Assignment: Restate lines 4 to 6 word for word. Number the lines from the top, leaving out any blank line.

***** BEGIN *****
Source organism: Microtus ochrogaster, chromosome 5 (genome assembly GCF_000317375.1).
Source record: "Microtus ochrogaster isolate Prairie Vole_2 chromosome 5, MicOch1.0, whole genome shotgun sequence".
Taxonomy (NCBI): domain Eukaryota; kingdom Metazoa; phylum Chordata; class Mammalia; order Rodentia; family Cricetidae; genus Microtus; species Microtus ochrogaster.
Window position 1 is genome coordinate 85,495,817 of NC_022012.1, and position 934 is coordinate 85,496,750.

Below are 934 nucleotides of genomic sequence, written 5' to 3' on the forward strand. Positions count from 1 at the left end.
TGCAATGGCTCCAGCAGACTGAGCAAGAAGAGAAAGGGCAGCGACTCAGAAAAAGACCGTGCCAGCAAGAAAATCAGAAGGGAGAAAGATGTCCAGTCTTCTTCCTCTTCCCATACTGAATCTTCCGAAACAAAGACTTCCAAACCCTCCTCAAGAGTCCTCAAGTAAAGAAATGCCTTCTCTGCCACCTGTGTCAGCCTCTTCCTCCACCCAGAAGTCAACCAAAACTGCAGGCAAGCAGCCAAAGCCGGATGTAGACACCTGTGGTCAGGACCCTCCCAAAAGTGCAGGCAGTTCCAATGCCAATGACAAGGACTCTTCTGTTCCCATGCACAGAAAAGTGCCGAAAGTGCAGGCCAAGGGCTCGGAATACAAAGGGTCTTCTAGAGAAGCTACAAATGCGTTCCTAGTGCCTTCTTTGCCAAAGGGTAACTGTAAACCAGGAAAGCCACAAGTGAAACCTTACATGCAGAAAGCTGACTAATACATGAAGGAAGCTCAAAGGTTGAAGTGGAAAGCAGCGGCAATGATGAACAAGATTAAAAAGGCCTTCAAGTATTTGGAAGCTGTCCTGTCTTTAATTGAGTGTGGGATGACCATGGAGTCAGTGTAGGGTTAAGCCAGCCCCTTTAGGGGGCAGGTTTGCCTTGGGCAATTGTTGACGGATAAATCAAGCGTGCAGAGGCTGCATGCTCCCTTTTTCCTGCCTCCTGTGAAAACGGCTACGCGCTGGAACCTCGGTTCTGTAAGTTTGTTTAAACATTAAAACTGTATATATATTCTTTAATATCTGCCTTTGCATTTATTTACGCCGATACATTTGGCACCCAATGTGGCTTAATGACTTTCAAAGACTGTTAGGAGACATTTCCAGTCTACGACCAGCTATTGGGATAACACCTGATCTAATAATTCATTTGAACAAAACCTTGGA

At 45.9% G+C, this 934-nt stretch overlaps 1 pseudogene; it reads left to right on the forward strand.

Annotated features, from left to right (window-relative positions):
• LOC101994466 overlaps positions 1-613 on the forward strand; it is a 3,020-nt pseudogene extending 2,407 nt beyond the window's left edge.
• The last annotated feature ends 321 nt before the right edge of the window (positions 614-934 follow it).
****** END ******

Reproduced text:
Window position 1 is genome coordinate 85,495,817 of NC_022012.1, and position 934 is coordinate 85,496,750.

Below are 934 nucleotides of genomic sequence, written 5' to 3' on the forward strand. Positions count from 1 at the left end.
TGCAATGGCTCCAGCAGACTGAGCAAGAAGAGAAAGGGCAGCGACTCAGAAAAAGACCGTGCCAGCAAGAAAATCAGAAGGGAGAAAGATGTCCAGTCTTCTTCCTCTTCCCATACTGAATCTTCCGAAACAAAGACTTCCAAACCCTCCTCAAGAGTCCTCAAGTAAAGAAATGCCTTCTCTGCCACCTGTGTCAGCCTCTTCCTCCACCCAGAAGTCAACCAAAACTGCAGGCAAGCAGCCAAAGCCGGATGTAGACACCTGTGGTCAGGACCCTCCCAAAAGTGCAGGCAGTTCCAATGCCAATGACAAGGACTCTTCTGTTCCCATGCACAGAAAAGTGCCGAAAGTGCAGGCCAAGGGCTCGGAATACAAAGGGTCTTCTAGAGAAGCTACAAATGCGTTCCTAGTGCCTTCTTTGCCAAAGGGTAACTGTAAACCAGGAAAGCCACAAGTGAAACCTTACATGCAGAAAGCTGACTAATACATGAAGGAAGCTCAAAGGTTGAAGTGGAAAGCAGCGGCAATGATGAACAAGATTAAAAAGGCCTTCAAGTATTTGGAAGCTGTCCTGTCTTTAATTGAGTGTGGGATGACCATGGAGTCAGTGTAGGGTTAAGCCAGCCCCTTTAGGGGGCAGGTTTGCCTTGGGCAATTGTTGACGGATAAATCAAGCGTGCAGAGGCTGCATGCTCCCTTTTTCCTGCCTCCTGTGAAAACGGCTACGCGCTGGAACCTCGGTTCTGTAAGTTTGTTTAAACATTAAAACTGTATATATATTCTTTAATATCTGCCTTTGCATTTATTTACGCCGATACATTTGGCACCCAATGTGGCTTAATGACTTTCAAAGACTGTTAGGAGACATTTCCAGTCTACGACCAGCTATTGGGATAACACCTGATCTAATAATTCATTTGAACAAAACCTTGGA